Over the years, Beauty Blender’s bouncy, egg-shaped makeup sponge has transcended its status as the makeup tool of the moment and cemented itself in the industry as a beauty staple. To put it into perspective, I’ve seldom met a makeup artist who isn’t equipped with at least one in their kit, but what’s perhaps more astounding is that I’ve noticed most makeup owners in general seem to own one, whether they are occasional wearers of makeup or passionate beauty obsessives like myself. But there are a couple reasons for the sponge’s vast popularity and that explain why 17 are sold every minute globally: It can be used for all cream-based products (including foundations, concealers, cream blushes, etc.), and the Beauty Blender’s plush and porous texture applies makeup in an efficient and seamless way. Despite being a sponge, it actually doesn’t soak up too much product, and it manages to bounce and distribute product across the skin in such a way that it settles with a natural-looking, non-cakey finish. After asking a few Beauty Blender owners why they prefer it over other makeup tools, I learned that in comparison to makeup brushes, folks seems to think that beauty blenders come across as more user friendly and non-fussy. Makeup brushes seem more professional and intimidating, and there are hundreds of different shapes and sizes to choose from, but Beauty Blenders are one size, and there’s no real technique or finesse behind application — just dampen the sponge and bounce the product into your skin, blending it out until you like the way it looks.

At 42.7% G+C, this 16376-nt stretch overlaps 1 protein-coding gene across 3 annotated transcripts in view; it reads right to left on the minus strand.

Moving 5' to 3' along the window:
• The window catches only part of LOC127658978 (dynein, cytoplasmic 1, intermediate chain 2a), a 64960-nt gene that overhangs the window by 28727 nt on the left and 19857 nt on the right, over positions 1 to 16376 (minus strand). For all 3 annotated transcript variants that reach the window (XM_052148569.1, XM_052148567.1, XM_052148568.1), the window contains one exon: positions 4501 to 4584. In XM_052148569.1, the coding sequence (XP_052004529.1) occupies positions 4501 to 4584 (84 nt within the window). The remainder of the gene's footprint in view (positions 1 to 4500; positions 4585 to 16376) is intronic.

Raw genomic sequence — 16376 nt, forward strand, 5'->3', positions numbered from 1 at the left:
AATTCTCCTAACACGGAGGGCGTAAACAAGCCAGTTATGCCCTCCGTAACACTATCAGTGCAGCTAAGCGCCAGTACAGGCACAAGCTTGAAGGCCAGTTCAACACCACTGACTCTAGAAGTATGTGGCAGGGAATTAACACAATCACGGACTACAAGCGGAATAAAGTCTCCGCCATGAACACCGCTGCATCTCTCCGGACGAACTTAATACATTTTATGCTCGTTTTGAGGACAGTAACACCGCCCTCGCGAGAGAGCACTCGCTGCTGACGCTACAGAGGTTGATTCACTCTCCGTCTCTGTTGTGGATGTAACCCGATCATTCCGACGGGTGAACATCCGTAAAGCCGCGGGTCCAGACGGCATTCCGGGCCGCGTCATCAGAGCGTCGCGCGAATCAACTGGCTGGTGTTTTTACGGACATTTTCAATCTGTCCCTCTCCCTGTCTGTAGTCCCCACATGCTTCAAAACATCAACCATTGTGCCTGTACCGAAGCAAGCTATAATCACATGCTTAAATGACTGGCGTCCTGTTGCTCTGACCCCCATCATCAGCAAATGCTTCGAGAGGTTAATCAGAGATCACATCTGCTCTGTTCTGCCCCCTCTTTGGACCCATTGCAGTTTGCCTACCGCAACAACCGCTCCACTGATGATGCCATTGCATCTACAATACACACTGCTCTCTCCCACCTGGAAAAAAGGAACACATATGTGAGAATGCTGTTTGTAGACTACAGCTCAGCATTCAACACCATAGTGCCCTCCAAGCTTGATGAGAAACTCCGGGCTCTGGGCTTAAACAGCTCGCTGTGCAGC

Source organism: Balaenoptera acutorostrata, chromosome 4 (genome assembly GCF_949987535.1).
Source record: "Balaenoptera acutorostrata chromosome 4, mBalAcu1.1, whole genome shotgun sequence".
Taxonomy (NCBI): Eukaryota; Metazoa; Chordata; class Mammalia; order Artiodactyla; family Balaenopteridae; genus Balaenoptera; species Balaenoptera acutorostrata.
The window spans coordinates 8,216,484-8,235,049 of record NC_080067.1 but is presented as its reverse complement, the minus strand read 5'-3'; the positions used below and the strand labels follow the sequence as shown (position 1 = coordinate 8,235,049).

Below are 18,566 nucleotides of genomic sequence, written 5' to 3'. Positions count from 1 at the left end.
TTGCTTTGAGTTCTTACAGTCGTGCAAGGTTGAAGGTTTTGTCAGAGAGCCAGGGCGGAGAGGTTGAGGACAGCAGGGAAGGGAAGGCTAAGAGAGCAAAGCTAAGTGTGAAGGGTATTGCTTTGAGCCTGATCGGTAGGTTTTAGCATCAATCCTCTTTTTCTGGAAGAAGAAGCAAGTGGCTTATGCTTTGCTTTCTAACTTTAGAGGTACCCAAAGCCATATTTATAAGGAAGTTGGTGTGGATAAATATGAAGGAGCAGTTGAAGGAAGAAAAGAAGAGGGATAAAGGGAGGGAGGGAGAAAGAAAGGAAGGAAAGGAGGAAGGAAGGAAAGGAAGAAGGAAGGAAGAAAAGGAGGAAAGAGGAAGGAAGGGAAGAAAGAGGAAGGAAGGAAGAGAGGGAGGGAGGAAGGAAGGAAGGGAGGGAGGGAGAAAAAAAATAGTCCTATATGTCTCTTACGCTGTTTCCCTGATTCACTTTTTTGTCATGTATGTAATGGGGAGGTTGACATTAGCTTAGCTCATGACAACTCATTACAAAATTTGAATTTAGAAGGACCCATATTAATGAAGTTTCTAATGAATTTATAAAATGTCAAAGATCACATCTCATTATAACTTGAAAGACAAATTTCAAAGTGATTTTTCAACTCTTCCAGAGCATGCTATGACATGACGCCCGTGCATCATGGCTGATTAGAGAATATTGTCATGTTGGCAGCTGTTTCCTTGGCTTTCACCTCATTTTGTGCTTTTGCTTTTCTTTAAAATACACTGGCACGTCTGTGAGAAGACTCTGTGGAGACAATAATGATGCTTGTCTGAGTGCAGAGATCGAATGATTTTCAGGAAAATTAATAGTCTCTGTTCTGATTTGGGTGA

If you walk into just about any drugstore, it won’t take long for you to find about a dozen interpretations of the beauty blender from a wide variety of brands. The brand-name Beauty Blenders are expensive (about $20 a sponge), and for a product that appears to be so simple and that’s so commonly replicated, you’d think a solid dupe would be fairly easy to come by. As it turns out, though, that’s far from the truth — according to Reddit, the most commonly suggested drugstore alternative for the Beauty Blender is Real Technique’s makeup sponge, which, when you compare them side-to-side, is quite hard to believe. Real Technique’s sponge is significantly stiffer and also has a flat edge, so the feeling of the sponge as well as the way it buffs product into the skin are pretty much nothing like the experience of using the Beauty Blender. Another recommendation that I found on TikTok is the L’Oreal Infallible Foundation Blender, which is more pear shaped and less soft.